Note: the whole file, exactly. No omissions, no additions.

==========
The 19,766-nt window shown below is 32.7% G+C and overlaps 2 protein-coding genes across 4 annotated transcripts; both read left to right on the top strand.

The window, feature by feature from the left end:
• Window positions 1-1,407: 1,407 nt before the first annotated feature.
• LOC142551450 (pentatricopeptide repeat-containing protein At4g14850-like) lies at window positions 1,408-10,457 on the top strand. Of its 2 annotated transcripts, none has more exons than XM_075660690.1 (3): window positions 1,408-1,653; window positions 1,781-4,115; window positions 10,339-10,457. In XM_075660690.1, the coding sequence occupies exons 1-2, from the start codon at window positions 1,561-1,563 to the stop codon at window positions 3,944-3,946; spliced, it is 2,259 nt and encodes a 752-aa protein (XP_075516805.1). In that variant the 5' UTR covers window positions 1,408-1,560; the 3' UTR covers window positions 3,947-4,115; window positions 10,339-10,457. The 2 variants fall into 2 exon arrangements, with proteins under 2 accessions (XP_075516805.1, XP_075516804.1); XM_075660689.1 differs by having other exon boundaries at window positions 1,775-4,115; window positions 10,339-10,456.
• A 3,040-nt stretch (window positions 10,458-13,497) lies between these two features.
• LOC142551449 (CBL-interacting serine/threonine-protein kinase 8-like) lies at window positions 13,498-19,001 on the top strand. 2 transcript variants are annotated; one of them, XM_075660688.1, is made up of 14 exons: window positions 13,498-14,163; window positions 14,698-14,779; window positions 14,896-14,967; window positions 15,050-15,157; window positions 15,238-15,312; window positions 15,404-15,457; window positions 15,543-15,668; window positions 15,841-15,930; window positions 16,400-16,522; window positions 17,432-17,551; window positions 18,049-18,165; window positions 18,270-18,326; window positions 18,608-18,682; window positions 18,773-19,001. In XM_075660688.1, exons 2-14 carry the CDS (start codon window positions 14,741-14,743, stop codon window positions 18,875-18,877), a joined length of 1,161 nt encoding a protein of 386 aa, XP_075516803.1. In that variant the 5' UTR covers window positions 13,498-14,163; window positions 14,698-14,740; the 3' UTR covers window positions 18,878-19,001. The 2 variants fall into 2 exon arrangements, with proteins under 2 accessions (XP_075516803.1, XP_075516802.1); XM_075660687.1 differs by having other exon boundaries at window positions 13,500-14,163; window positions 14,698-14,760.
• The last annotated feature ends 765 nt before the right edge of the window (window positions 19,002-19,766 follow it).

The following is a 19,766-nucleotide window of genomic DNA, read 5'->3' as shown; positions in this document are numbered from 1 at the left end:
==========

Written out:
The 19,766-nt window shown below is 32.7% G+C and overlaps 2 protein-coding genes across 4 annotated transcripts; both read left to right on the top strand.

The window, feature by feature from the left end:
• Window positions 1-1,407: 1,407 nt before the first annotated feature.
• LOC142551450 (pentatricopeptide repeat-containing protein At4g14850-like) lies at window positions 1,408-10,457 on the top strand. Of its 2 annotated transcripts, none has more exons than XM_075660690.1 (3): window positions 1,408-1,653; window positions 1,781-4,115; window positions 10,339-10,457. In XM_075660690.1, the coding sequence occupies exons 1-2, from the start codon at window positions 1,561-1,563 to the stop codon at window positions 3,944-3,946; spliced, it is 2,259 nt and encodes a 752-aa protein (XP_075516805.1). In that variant the 5' UTR covers window positions 1,408-1,560; the 3' UTR covers window positions 3,947-4,115; window positions 10,339-10,457. The 2 variants fall into 2 exon arrangements, with proteins under 2 accessions (XP_075516805.1, XP_075516804.1); XM_075660689.1 differs by having other exon boundaries at window positions 1,775-4,115; window positions 10,339-10,456.
• A 3,040-nt stretch (window positions 10,458-13,497) lies between these two features.
• LOC142551449 (CBL-interacting serine/threonine-protein kinase 8-like) lies at window positions 13,498-19,001 on the top strand. 2 transcript variants are annotated; one of them, XM_075660688.1, is made up of 14 exons: window positions 13,498-14,163; window positions 14,698-14,779; window positions 14,896-14,967; window positions 15,050-15,157; window positions 15,238-15,312; window positions 15,404-15,457; window positions 15,543-15,668; window positions 15,841-15,930; window positions 16,400-16,522; window positions 17,432-17,551; window positions 18,049-18,165; window positions 18,270-18,326; window positions 18,608-18,682; window positions 18,773-19,001. In XM_075660688.1, exons 2-14 carry the CDS (start codon window positions 14,741-14,743, stop codon window positions 18,875-18,877), a joined length of 1,161 nt encoding a protein of 386 aa, XP_075516803.1. In that variant the 5' UTR covers window positions 13,498-14,163; window positions 14,698-14,740; the 3' UTR covers window positions 18,878-19,001. The 2 variants fall into 2 exon arrangements, with proteins under 2 accessions (XP_075516803.1, XP_075516802.1); XM_075660687.1 differs by having other exon boundaries at window positions 13,500-14,163; window positions 14,698-14,760.
• The last annotated feature ends 765 nt before the right edge of the window (window positions 19,002-19,766 follow it).

The following is a 19,766-nucleotide window of genomic DNA, read 5'->3' as shown; positions in this document are numbered from 1 at the left end: